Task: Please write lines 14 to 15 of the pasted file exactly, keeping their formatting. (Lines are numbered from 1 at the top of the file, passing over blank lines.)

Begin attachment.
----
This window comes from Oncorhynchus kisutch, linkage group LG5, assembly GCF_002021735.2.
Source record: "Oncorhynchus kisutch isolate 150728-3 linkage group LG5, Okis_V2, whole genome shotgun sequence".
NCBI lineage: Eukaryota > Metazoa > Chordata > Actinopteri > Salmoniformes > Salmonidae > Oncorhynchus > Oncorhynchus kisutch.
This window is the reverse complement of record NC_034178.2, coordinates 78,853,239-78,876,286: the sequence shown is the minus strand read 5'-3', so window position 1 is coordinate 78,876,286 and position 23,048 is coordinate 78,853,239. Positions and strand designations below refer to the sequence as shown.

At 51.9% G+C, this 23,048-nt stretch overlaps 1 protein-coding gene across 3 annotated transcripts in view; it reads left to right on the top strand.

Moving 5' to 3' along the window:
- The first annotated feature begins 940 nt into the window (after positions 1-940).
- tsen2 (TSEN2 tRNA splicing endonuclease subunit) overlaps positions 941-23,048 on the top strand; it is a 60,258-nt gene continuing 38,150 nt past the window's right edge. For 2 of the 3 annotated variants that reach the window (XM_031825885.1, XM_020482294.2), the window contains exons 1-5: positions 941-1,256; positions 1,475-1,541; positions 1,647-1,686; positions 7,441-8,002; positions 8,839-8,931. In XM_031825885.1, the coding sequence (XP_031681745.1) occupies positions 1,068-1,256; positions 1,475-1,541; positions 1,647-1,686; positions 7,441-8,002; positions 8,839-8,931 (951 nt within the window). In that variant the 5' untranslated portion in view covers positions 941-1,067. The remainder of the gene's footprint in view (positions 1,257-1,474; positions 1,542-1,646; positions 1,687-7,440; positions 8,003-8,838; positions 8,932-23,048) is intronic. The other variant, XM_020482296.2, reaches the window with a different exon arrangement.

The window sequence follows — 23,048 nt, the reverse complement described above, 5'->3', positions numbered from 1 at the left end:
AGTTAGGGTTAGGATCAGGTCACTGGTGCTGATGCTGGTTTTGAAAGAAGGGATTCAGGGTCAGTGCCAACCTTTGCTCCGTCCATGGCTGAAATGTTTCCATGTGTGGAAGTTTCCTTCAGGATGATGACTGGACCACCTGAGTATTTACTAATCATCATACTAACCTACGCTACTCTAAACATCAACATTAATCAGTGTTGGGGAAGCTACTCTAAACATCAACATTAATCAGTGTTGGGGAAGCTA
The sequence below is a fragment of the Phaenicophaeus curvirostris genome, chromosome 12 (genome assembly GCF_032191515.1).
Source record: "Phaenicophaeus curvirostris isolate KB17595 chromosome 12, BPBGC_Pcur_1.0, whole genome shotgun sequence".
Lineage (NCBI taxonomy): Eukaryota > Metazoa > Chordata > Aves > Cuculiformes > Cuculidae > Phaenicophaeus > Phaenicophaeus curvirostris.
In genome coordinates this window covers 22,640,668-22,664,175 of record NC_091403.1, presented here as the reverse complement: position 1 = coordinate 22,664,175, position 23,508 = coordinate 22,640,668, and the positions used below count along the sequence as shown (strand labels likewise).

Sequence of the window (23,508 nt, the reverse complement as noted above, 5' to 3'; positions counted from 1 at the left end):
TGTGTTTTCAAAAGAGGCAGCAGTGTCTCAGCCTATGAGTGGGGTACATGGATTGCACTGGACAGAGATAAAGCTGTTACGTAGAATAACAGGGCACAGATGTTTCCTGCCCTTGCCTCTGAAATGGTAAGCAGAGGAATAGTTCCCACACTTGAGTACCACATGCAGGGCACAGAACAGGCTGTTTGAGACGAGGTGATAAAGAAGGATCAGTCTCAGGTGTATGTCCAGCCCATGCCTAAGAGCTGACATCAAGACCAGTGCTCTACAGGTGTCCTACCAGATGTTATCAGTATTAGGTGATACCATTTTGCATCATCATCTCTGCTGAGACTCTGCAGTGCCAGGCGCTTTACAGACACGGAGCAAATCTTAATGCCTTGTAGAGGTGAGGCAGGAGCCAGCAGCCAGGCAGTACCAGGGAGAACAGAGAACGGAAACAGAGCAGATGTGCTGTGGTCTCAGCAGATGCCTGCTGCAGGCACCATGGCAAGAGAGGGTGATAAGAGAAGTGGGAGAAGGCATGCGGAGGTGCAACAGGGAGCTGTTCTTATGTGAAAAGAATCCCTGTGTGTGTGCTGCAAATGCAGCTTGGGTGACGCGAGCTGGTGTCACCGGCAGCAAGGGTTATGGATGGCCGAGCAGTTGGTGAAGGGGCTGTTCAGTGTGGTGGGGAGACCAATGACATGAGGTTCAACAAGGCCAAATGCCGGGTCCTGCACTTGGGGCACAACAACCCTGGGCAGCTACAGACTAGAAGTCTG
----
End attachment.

In genome coordinates this window covers 22,640,668-22,664,175 of record NC_091403.1, presented here as the reverse complement: position 1 = coordinate 22,664,175, position 23,508 = coordinate 22,640,668, and the positions used below count along the sequence as shown (strand labels likewise).

Sequence of the window (23,508 nt, the reverse complement as noted above, 5' to 3'; positions counted from 1 at the left end):